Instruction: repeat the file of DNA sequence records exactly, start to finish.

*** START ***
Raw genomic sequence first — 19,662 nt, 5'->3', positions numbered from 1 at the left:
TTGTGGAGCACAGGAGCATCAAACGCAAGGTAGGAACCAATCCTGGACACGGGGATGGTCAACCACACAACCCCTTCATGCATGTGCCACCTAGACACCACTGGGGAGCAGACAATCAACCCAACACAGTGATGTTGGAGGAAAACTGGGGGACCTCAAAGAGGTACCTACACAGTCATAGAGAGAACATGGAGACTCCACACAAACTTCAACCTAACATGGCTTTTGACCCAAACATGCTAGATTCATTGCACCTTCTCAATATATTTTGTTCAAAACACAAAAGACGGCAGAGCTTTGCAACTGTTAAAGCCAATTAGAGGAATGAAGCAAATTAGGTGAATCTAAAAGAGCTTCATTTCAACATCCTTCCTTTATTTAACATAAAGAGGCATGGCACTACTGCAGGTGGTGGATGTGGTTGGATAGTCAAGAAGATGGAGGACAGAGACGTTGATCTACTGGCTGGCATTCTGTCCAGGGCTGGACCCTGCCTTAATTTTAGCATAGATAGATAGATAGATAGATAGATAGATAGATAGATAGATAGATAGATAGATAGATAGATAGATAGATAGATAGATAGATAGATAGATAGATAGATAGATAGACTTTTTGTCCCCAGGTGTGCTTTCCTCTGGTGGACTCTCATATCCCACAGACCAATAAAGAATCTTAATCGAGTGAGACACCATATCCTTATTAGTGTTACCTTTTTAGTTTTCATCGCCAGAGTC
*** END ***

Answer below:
Raw genomic sequence first — 19,662 nt, 5'->3', positions numbered from 1 at the left:
TTGTGGAGCACAGGAGCATCAAACGCAAGGTAGGAACCAATCCTGGACACGGGGATGGTCAACCACACAACCCCTTCATGCATGTGCCACCTAGACACCACTGGGGAGCAGACAATCAACCCAACACAGTGATGTTGGAGGAAAACTGGGGGACCTCAAAGAGGTACCTACACAGTCATAGAGAGAACATGGAGACTCCACACAAACTTCAACCTAACATGGCTTTTGACCCAAACATGCTAGATTCATTGCACCTTCTCAATATATTTTGTTCAAAACACAAAAGACGGCAGAGCTTTGCAACTGTTAAAGCCAATTAGAGGAATGAAGCAAATTAGGTGAATCTAAAAGAGCTTCATTTCAACATCCTTCCTTTATTTAACATAAAGAGGCATGGCACTACTGCAGGTGGTGGATGTGGTTGGATAGTCAAGAAGATGGAGGACAGAGACGTTGATCTACTGGCTGGCATTCTGTCCAGGGCTGGACCCTGCCTTAATTTTAGCATAGATAGATAGATAGATAGATAGATAGATAGATAGATAGATAGATAGATAGATAGATAGATAGATAGATAGATAGATAGATAGATAGATAGATAGATAGATAGACTTTTTGTCCCCAGGTGTGCTTTCCTCTGGTGGACTCTCATATCCCACAGACCAATAAAGAATCTTAATCGAGTGAGACACCATATCCTTATTAGTGTTACCTTTTTAGTTTTCATCGCCAGAGTC